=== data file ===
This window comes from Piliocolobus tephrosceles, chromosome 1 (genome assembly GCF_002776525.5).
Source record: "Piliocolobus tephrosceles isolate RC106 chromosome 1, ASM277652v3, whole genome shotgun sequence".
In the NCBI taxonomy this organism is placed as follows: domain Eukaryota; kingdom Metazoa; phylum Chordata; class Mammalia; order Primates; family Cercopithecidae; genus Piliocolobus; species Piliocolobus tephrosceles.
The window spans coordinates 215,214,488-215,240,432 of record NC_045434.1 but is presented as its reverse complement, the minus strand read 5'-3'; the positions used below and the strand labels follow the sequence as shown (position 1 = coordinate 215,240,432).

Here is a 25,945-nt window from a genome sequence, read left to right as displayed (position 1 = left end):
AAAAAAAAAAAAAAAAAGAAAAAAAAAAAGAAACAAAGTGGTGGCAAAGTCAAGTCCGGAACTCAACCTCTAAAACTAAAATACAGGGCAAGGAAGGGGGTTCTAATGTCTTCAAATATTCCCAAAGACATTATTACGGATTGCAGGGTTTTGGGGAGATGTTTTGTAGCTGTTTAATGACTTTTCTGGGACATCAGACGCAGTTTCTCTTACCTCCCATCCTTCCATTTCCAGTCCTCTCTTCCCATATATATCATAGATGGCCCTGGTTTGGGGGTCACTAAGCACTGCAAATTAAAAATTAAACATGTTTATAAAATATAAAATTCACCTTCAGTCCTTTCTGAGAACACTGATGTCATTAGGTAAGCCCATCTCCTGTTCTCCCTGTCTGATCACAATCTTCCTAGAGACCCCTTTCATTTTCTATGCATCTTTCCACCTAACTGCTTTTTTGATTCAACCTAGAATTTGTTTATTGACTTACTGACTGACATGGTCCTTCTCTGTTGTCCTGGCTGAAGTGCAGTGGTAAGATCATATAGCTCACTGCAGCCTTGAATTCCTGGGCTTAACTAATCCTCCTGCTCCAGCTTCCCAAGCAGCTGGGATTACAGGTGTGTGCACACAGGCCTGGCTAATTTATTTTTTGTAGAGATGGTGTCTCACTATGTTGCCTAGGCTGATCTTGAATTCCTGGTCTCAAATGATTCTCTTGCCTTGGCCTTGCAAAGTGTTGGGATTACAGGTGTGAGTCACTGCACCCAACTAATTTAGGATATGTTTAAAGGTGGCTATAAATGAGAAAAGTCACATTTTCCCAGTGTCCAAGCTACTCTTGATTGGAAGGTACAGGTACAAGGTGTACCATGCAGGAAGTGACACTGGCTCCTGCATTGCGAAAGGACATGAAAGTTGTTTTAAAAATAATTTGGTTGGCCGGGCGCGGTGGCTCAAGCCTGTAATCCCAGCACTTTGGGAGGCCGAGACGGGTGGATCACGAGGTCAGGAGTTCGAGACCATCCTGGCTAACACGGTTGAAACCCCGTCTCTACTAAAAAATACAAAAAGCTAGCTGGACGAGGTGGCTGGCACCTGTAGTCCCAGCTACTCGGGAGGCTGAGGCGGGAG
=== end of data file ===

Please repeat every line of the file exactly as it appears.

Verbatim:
This window comes from Piliocolobus tephrosceles, chromosome 1 (genome assembly GCF_002776525.5).
Source record: "Piliocolobus tephrosceles isolate RC106 chromosome 1, ASM277652v3, whole genome shotgun sequence".
In the NCBI taxonomy this organism is placed as follows: domain Eukaryota; kingdom Metazoa; phylum Chordata; class Mammalia; order Primates; family Cercopithecidae; genus Piliocolobus; species Piliocolobus tephrosceles.
The window spans coordinates 215,214,488-215,240,432 of record NC_045434.1 but is presented as its reverse complement, the minus strand read 5'-3'; the positions used below and the strand labels follow the sequence as shown (position 1 = coordinate 215,240,432).

Here is a 25,945-nt window from a genome sequence, read left to right as displayed (position 1 = left end):
AAAAAAAAAAAAAAAAAGAAAAAAAAAAAGAAACAAAGTGGTGGCAAAGTCAAGTCCGGAACTCAACCTCTAAAACTAAAATACAGGGCAAGGAAGGGGGTTCTAATGTCTTCAAATATTCCCAAAGACATTATTACGGATTGCAGGGTTTTGGGGAGATGTTTTGTAGCTGTTTAATGACTTTTCTGGGACATCAGACGCAGTTTCTCTTACCTCCCATCCTTCCATTTCCAGTCCTCTCTTCCCATATATATCATAGATGGCCCTGGTTTGGGGGTCACTAAGCACTGCAAATTAAAAATTAAACATGTTTATAAAATATAAAATTCACCTTCAGTCCTTTCTGAGAACACTGATGTCATTAGGTAAGCCCATCTCCTGTTCTCCCTGTCTGATCACAATCTTCCTAGAGACCCCTTTCATTTTCTATGCATCTTTCCACCTAACTGCTTTTTTGATTCAACCTAGAATTTGTTTATTGACTTACTGACTGACATGGTCCTTCTCTGTTGTCCTGGCTGAAGTGCAGTGGTAAGATCATATAGCTCACTGCAGCCTTGAATTCCTGGGCTTAACTAATCCTCCTGCTCCAGCTTCCCAAGCAGCTGGGATTACAGGTGTGTGCACACAGGCCTGGCTAATTTATTTTTTGTAGAGATGGTGTCTCACTATGTTGCCTAGGCTGATCTTGAATTCCTGGTCTCAAATGATTCTCTTGCCTTGGCCTTGCAAAGTGTTGGGATTACAGGTGTGAGTCACTGCACCCAACTAATTTAGGATATGTTTAAAGGTGGCTATAAATGAGAAAAGTCACATTTTCCCAGTGTCCAAGCTACTCTTGATTGGAAGGTACAGGTACAAGGTGTACCATGCAGGAAGTGACACTGGCTCCTGCATTGCGAAAGGACATGAAAGTTGTTTTAAAAATAATTTGGTTGGCCGGGCGCGGTGGCTCAAGCCTGTAATCCCAGCACTTTGGGAGGCCGAGACGGGTGGATCACGAGGTCAGGAGTTCGAGACCATCCTGGCTAACACGGTTGAAACCCCGTCTCTACTAAAAAATACAAAAAGCTAGCTGGACGAGGTGGCTGGCACCTGTAGTCCCAGCTACTCGGGAGGCTGAGGCGGGAG